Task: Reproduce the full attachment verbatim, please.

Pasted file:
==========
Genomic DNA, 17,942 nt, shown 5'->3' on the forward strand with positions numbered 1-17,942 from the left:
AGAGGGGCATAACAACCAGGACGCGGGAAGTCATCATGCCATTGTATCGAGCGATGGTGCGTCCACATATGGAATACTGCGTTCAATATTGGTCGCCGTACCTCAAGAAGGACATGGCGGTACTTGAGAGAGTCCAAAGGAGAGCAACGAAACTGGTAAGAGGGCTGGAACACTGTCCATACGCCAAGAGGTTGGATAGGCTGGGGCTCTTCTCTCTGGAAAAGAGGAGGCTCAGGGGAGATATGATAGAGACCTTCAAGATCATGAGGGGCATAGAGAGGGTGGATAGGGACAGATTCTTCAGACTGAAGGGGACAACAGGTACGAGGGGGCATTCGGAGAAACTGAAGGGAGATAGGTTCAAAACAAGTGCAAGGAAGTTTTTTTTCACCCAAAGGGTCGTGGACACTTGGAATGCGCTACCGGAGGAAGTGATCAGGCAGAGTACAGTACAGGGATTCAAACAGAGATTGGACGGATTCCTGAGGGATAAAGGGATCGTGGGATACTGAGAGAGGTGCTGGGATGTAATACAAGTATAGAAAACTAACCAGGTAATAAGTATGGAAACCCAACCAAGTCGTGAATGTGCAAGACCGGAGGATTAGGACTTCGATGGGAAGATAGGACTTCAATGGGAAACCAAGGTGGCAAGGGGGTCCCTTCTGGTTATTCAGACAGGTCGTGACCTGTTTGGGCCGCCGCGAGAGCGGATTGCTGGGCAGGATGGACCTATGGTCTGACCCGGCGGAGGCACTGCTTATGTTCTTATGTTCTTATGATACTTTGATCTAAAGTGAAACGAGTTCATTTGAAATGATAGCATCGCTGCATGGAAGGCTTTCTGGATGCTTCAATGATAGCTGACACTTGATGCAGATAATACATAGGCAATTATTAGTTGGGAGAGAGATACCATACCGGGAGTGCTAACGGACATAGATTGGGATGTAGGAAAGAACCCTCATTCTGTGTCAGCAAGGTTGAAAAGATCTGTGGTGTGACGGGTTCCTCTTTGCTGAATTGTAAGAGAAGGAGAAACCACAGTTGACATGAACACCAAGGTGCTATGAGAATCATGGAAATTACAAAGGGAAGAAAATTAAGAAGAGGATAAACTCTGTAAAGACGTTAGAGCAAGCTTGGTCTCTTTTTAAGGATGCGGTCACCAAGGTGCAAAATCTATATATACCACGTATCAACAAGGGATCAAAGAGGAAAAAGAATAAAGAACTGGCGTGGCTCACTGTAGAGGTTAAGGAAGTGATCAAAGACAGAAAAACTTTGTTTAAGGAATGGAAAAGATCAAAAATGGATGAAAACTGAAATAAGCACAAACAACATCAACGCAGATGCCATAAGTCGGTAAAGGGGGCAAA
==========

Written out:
Genomic DNA, 17,942 nt, shown 5'->3' on the forward strand with positions numbered 1-17,942 from the left:
AGAGGGGCATAACAACCAGGACGCGGGAAGTCATCATGCCATTGTATCGAGCGATGGTGCGTCCACATATGGAATACTGCGTTCAATATTGGTCGCCGTACCTCAAGAAGGACATGGCGGTACTTGAGAGAGTCCAAAGGAGAGCAACGAAACTGGTAAGAGGGCTGGAACACTGTCCATACGCCAAGAGGTTGGATAGGCTGGGGCTCTTCTCTCTGGAAAAGAGGAGGCTCAGGGGAGATATGATAGAGACCTTCAAGATCATGAGGGGCATAGAGAGGGTGGATAGGGACAGATTCTTCAGACTGAAGGGGACAACAGGTACGAGGGGGCATTCGGAGAAACTGAAGGGAGATAGGTTCAAAACAAGTGCAAGGAAGTTTTTTTTCACCCAAAGGGTCGTGGACACTTGGAATGCGCTACCGGAGGAAGTGATCAGGCAGAGTACAGTACAGGGATTCAAACAGAGATTGGACGGATTCCTGAGGGATAAAGGGATCGTGGGATACTGAGAGAGGTGCTGGGATGTAATACAAGTATAGAAAACTAACCAGGTAATAAGTATGGAAACCCAACCAAGTCGTGAATGTGCAAGACCGGAGGATTAGGACTTCGATGGGAAGATAGGACTTCAATGGGAAACCAAGGTGGCAAGGGGGTCCCTTCTGGTTATTCAGACAGGTCGTGACCTGTTTGGGCCGCCGCGAGAGCGGATTGCTGGGCAGGATGGACCTATGGTCTGACCCGGCGGAGGCACTGCTTATGTTCTTATGTTCTTATGATACTTTGATCTAAAGTGAAACGAGTTCATTTGAAATGATAGCATCGCTGCATGGAAGGCTTTCTGGATGCTTCAATGATAGCTGACACTTGATGCAGATAATACATAGGCAATTATTAGTTGGGAGAGAGATACCATACCGGGAGTGCTAACGGACATAGATTGGGATGTAGGAAAGAACCCTCATTCTGTGTCAGCAAGGTTGAAAAGATCTGTGGTGTGACGGGTTCCTCTTTGCTGAATTGTAAGAGAAGGAGAAACCACAGTTGACATGAACACCAAGGTGCTATGAGAATCATGGAAATTACAAAGGGAAGAAAATTAAGAAGAGGATAAACTCTGTAAAGACGTTAGAGCAAGCTTGGTCTCTTTTTAAGGATGCGGTCACCAAGGTGCAAAATCTATATATACCACGTATCAACAAGGGATCAAAGAGGAAAAAGAATAAAGAACTGGCGTGGCTCACTGTAGAGGTTAAGGAAGTGATCAAAGACAGAAAAACTTTGTTTAAGGAATGGAAAAGATCAAAAATGGATGAAAACTGAAATAAGCACAAACAACATCAACGCAGATGCCATAAGTCGGTAAAGGGGGCAAA